Procedure 9.1: Generate an initramfs

Note that all commands in he following procedure need to be executed as user root.

  1. Generate a new initramfs file by running

    dracut MY_INITRAMFS

    Replace MY_INITRAMFS with a file name of your choice. The new initramfs will be created as /boot/MY_INITRAMFS.

    Alternatively, run dracut -f. This will overwrite the currently used, existing file.

  2. (Skip this step if you ran dracut -f in the previous step). Create a link to the initramfs file you created in the previous step:

    (cd /boot && ln -sf MY_INITRAMFS initrd)

9.2.3 The init on initramfs Phase

The temporary root file system mounted by the kernel from the initramfs contains the executable systemd (which is called init on initramfs in the following, also see Section 9.1, “Terminology”. This program performs all actions needed to mount the proper root file system. It provides kernel functionality for the needed file system and device drivers for mass storage controllers with udev.

The main purpose of init on initramfs is to prepare the mounting of and access to the real root file system. Depending on your system configuration, init on initramfs is responsible for the following tasks.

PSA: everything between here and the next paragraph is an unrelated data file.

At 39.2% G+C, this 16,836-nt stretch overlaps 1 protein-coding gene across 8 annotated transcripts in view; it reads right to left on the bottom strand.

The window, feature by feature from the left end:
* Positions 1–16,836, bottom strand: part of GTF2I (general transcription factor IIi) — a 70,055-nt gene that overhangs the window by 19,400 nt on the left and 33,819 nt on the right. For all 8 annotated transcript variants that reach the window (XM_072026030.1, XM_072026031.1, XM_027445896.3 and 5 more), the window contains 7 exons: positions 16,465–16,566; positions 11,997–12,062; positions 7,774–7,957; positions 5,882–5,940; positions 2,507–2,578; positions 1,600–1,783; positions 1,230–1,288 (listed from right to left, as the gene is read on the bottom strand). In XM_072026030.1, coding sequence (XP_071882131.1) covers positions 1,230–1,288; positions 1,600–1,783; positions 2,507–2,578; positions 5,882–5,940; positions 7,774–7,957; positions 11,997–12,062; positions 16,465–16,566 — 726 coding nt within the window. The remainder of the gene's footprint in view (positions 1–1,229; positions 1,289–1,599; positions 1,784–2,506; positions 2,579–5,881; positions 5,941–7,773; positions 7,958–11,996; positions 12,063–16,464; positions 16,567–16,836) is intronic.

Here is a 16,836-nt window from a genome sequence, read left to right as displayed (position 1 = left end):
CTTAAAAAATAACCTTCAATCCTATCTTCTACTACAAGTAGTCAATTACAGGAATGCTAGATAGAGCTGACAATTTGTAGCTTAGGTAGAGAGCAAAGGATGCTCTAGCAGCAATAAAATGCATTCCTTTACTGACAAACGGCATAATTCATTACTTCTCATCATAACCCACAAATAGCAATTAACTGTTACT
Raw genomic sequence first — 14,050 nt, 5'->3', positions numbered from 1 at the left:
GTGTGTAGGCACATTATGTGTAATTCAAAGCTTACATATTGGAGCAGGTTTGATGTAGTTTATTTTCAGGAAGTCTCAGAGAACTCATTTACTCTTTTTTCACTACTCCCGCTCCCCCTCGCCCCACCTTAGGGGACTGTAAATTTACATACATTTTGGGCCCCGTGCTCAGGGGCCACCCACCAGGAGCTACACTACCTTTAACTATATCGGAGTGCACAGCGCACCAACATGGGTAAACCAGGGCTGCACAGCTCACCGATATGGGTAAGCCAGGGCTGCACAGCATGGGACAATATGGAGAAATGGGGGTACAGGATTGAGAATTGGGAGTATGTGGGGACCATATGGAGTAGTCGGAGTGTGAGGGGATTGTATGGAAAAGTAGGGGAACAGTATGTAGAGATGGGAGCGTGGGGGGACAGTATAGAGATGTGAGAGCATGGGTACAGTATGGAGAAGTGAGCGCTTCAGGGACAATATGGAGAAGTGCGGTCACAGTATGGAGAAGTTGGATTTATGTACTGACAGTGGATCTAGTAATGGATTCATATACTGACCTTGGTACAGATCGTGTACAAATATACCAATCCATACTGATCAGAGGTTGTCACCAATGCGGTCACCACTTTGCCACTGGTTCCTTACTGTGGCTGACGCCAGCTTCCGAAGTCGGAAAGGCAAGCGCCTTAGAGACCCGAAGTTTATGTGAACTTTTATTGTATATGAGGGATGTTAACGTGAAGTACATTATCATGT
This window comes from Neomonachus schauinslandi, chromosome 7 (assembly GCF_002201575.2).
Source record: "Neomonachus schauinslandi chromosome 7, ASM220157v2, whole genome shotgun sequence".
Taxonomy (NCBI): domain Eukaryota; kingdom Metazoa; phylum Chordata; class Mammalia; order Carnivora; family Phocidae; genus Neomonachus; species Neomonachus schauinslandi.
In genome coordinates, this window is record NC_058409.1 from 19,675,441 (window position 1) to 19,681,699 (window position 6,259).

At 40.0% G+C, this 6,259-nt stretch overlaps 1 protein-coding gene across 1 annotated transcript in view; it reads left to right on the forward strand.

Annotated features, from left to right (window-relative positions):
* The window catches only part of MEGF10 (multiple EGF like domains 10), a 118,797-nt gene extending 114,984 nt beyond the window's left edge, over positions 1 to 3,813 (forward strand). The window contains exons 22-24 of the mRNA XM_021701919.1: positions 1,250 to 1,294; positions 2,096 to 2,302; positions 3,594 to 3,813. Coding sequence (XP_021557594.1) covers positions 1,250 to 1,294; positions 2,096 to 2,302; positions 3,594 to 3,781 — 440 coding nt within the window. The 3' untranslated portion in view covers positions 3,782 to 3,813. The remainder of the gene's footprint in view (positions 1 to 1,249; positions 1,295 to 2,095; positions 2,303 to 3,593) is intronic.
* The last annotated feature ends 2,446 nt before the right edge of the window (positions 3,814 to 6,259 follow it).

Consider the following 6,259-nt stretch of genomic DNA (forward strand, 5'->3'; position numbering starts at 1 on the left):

Loading Kernel Modules

Depending on your hardware configuration, special drivers may be needed to access the hardware components of your computer (the most important component being your hard disk). To access the final root file system, the kernel needs to load the proper file system drivers.

Providing Block Special Files

The kernel generates device events depending on loaded modules. udev handles these events and generates the required special block files on a RAM file system in /dev. Without those special files, the file system and other devices would not be accessible.

Managing RAID and LVM Setups

If you configured your system to hold the root file system under RAID or LVM, init on initramfs sets up LVM or RAID to enable access to the root file system later.

Managing the Network Configuration

If you configured your system to use a network-mounted root file system (mounted via NFS), init must make sure that the proper network drivers are loaded and that they are set up to allow access to the root file system.

If the file system resides on a network block device like iSCSI or SAN, the connection to the storage server is also set up by init on initramfs. openSUSE Leap supports booting from a secondary iSCSI target if the primary target is not available. .

Note
Note: Handling of Mount Failures